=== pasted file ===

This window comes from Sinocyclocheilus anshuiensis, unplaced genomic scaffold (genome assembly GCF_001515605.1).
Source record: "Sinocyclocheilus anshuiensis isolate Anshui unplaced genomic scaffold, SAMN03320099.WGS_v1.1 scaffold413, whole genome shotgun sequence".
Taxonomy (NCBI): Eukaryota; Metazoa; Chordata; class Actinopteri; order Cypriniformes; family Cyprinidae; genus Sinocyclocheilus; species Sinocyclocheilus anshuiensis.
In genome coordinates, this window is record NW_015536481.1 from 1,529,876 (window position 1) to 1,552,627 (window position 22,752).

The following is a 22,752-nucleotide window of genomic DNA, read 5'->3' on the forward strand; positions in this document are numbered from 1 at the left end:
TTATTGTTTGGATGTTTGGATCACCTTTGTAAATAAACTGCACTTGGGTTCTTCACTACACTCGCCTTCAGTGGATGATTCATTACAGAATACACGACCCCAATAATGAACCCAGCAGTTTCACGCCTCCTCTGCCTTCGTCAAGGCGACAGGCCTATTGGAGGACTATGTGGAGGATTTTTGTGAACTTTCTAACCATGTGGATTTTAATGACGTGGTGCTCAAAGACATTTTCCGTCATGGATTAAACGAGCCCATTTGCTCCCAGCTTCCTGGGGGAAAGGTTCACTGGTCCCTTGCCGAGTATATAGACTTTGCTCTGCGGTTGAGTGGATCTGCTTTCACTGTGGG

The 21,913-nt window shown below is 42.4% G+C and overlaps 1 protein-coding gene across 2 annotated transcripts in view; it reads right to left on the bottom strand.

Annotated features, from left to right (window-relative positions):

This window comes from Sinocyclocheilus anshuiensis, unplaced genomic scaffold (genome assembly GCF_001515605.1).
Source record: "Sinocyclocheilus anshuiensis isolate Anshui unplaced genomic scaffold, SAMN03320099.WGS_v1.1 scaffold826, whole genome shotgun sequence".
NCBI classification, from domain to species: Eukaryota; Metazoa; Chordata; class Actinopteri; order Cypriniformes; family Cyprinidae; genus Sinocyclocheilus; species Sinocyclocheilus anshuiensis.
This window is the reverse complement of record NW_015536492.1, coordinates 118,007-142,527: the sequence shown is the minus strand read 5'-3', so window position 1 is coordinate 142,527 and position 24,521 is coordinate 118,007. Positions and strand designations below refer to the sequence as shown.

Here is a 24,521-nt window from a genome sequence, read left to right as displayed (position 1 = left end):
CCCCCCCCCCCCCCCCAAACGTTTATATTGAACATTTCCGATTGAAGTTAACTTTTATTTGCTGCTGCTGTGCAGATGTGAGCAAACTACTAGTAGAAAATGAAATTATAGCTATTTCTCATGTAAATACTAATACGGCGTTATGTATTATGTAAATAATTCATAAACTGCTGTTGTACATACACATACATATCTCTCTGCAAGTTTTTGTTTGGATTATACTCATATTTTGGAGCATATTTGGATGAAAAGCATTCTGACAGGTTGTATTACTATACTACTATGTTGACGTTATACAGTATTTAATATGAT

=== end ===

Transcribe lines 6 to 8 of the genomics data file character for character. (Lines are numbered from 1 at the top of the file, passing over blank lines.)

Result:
TTATTGTTTGGATGTTTGGATCACCTTTGTAAATAAACTGCACTTGGGTTCTTCACTACACTCGCCTTCAGTGGATGATTCATTACAGAATACACGACCCCAATAATGAACCCAGCAGTTTCACGCCTCCTCTGCCTTCGTCAAGGCGACAGGCCTATTGGAGGACTATGTGGAGGATTTTTGTGAACTTTCTAACCATGTGGATTTTAATGACGTGGTGCTCAAAGACATTTTCCGTCATGGATTAAACGAGCCCATTTGCTCCCAGCTTCCTGGGGGAAAGGTTCACTGGTCCCTTGCCGAGTATATAGACTTTGCTCTGCGGTTGAGTGGATCTGCTTTCACTGTGGG

The 21,913-nt window shown below is 42.4% G+C and overlaps 1 protein-coding gene across 2 annotated transcripts in view; it reads right to left on the bottom strand.

Annotated features, from left to right (window-relative positions):